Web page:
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Diversifying Barbie & Mortal Kombat: 20 Years Later Celebration at MIT

On April 6, the Women’s & Gender Studies and Comparative Media Studies departments at MIT sponsored the daylong conference “Diversifying Barbie & Mortal Kombat: 20 Years Later Celebration” — spearheaded by the amazing and indefatigable Dr. Kishonna L. Gray and with “opening reflections” by Dr. T.L. Taylor — to explore race, gender, sexuality, representation, and […]

Don’t Read These Books to Your Children! (Without a Heck of a Lot of Context)

Talking to kids about race can be intimidating for parents—particularly for white parents in the U.S., who tend to delay the conversation almost ten years after black and Latino families broach the subject. But white parents need to talk to their kids about race: it’s one of those necessary evils involved in raising kids who […]

On Zetta Elliott’s “Decolonizing the Imagination” (from 2010)

Author and teacher Zetta Elliott contributed “Decolonizing the Imagination” to the Writer’s Page column in the Magazine‘s March/April 2010 issue. As a child and young adult, Zetta loved classic British novels; she notes, however, that she “learned early on that only white children had wonderful adventures in distant lands; only white children were magically transported […]

Reading Race and Power in Fantasy

When my daughter was three or four, we would play a computer game together where she would have to choose an avatar to represent herself. To the game’s credit, there were at least twelve options for girls, with all different skin colors and hair colors and styles. Inevitably, my very pale daughter would select a […]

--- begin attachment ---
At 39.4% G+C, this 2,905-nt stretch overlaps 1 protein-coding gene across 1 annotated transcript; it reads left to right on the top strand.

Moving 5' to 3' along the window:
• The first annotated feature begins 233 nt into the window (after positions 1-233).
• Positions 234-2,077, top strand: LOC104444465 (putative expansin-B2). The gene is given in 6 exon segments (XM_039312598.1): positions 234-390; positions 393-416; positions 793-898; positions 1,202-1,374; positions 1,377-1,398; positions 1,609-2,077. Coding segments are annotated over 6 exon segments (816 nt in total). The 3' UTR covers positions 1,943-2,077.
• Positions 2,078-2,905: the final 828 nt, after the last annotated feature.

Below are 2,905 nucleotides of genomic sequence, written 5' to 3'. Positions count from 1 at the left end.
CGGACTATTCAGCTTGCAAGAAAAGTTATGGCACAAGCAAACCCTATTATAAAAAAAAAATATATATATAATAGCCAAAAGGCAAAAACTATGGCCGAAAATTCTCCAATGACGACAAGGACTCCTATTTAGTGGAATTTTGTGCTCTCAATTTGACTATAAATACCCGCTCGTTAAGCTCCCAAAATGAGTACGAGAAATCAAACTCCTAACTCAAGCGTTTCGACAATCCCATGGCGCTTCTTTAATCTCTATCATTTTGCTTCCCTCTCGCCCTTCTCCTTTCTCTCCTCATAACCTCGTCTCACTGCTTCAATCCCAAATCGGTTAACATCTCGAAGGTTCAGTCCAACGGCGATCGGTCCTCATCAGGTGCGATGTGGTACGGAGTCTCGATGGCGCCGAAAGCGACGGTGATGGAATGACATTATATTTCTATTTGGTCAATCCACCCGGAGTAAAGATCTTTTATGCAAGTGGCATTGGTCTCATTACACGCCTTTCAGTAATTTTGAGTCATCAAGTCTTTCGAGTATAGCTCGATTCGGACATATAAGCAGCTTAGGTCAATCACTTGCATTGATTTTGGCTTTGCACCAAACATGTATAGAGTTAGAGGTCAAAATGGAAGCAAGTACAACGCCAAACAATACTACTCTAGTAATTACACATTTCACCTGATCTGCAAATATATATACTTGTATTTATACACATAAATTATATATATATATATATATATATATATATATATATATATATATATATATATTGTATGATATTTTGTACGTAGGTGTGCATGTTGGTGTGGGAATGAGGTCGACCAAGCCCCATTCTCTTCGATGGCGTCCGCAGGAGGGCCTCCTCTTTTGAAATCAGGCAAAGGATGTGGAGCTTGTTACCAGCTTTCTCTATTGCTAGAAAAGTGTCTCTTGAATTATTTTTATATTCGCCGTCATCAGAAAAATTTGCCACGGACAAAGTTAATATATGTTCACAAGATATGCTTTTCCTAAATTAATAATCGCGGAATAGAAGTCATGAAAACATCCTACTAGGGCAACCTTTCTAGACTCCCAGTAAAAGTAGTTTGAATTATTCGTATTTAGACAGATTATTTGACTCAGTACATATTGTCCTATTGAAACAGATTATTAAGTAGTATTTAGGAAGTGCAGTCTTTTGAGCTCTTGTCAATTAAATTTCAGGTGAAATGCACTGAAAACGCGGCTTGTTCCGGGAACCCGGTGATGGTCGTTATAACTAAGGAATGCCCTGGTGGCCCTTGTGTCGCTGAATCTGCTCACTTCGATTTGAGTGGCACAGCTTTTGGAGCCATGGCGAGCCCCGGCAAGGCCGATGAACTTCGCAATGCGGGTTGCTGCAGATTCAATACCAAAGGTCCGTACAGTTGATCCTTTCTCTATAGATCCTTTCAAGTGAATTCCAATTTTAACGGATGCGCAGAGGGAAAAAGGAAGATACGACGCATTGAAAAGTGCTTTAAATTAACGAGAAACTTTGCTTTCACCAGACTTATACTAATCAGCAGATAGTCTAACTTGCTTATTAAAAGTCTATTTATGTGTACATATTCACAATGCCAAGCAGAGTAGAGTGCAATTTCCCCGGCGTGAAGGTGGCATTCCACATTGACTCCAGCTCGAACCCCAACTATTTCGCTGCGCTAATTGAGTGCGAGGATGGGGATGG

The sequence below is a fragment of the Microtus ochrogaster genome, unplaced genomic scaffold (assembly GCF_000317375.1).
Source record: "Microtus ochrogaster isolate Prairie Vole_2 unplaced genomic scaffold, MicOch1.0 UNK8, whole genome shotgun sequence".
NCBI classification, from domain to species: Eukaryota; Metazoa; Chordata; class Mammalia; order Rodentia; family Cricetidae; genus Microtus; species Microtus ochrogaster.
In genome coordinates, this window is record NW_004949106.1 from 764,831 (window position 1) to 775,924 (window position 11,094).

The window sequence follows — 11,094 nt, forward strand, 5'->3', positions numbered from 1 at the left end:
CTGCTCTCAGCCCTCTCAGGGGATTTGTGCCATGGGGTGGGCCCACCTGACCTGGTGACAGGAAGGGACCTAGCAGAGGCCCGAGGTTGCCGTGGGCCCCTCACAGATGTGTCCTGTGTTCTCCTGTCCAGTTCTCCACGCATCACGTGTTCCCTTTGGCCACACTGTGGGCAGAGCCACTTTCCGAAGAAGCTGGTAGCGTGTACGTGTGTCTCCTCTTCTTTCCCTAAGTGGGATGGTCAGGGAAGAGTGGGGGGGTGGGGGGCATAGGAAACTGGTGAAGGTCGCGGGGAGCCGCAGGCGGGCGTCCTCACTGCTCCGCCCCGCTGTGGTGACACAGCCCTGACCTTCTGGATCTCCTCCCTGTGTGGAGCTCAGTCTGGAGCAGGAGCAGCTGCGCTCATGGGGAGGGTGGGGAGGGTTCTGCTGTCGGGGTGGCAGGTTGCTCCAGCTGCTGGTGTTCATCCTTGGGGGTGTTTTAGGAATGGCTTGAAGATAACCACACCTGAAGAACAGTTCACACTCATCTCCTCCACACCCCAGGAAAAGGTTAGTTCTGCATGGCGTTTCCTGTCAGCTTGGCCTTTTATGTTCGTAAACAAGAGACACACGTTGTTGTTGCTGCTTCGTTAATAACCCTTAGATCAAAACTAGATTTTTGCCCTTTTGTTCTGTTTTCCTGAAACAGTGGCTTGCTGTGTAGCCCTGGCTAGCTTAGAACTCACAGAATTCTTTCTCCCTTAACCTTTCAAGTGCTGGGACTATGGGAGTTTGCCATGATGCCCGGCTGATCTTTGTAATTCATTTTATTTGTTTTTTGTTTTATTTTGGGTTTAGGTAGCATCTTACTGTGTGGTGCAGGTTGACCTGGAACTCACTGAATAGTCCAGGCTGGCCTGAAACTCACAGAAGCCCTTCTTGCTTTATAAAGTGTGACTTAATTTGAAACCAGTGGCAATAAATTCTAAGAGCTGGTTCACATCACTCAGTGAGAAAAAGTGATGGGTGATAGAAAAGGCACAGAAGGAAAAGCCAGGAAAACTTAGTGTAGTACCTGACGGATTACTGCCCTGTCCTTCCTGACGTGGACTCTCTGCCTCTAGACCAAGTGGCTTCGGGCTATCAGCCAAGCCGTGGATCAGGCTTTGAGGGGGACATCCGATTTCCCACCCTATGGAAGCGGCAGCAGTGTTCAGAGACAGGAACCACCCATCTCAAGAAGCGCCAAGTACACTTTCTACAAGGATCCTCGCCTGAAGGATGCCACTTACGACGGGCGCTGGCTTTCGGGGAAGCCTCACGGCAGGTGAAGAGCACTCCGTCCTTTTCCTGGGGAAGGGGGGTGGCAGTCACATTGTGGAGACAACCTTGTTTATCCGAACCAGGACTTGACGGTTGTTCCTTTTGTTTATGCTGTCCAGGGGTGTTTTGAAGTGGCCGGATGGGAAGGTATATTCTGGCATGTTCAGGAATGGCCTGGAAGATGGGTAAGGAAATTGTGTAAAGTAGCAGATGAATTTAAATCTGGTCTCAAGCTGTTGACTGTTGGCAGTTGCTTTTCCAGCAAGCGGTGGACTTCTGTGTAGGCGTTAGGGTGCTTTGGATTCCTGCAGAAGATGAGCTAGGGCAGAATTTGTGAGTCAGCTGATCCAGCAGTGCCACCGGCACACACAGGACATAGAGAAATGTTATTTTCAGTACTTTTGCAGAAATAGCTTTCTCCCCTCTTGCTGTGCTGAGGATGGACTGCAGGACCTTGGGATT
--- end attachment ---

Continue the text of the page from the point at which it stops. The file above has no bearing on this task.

On Ibi Zoboi’s “A Fine Bookshelf” (from March/April 2016)

“I’ve never been able to think about literacy for black children without thinking about the historical effects of slavery. Black children were not allowed to read for far longer than there have been books that feature them.” In “A Fine Bookshelf,” published in the March/April 2016 Horn Book Magazine, author, mother, and Haitian immigrant Ibi […]

Family Reading: A place for ALL families

This has been a rough week for a lot of us. We’ve read in the news and heard firsthand stories of uncertainty and fear from our children and their classmates and from neighbors and friends. The presidential election’s hateful rhetoric has prompted kids to worry about what is to come under the incoming administration: “Will […]

Books in the Home: “Mommy, Do I Have White Skin?”: Skin Color, Family, and Picture Books

When my son was five, he was watching TV when a commercial came on that showed a woman slathering her peach-colored arms with lotion. He glanced down at his own brown arm. After poking it with a finger, he asked: “Mommy, do I have white skin?” It was a moment that seemed straight out of […]

On “Who Can Tell My Story”

Last Thursday at a panel on diversity in children’s and YA publishing hosted by Emerson College’s Writing, Literature, and Publishing program, Kirkus editor Vicky Smith referenced the current #OwnVoices movement in support of books featuring diverse characters created by authors and illustrators from the same diverse group. For those in the audience unfamiliar with #OwnVoices, Vicky […]

Decolonizing Nostalgia: When Historical Fiction Betrays Readers of Color

If I look back at my childhood in the nineties, I can tie my preferences for types of play very closely to the types of books I liked to read. Beyond swimming and riding my bicycle, I was an indoor kid who, though I had plenty of friends, was happiest playing with paper dolls, Kitchen […]

Orlando

We walk in, by ones or twos, flash IDs and smiles. If you are lucky, the dance floor is already crowded and you can simply slip between the sounds, into the movement. There are colored lights spinning over skin, over carefully chosen outfits, over movements practiced in home mirrors, over moments of joy and sweat […]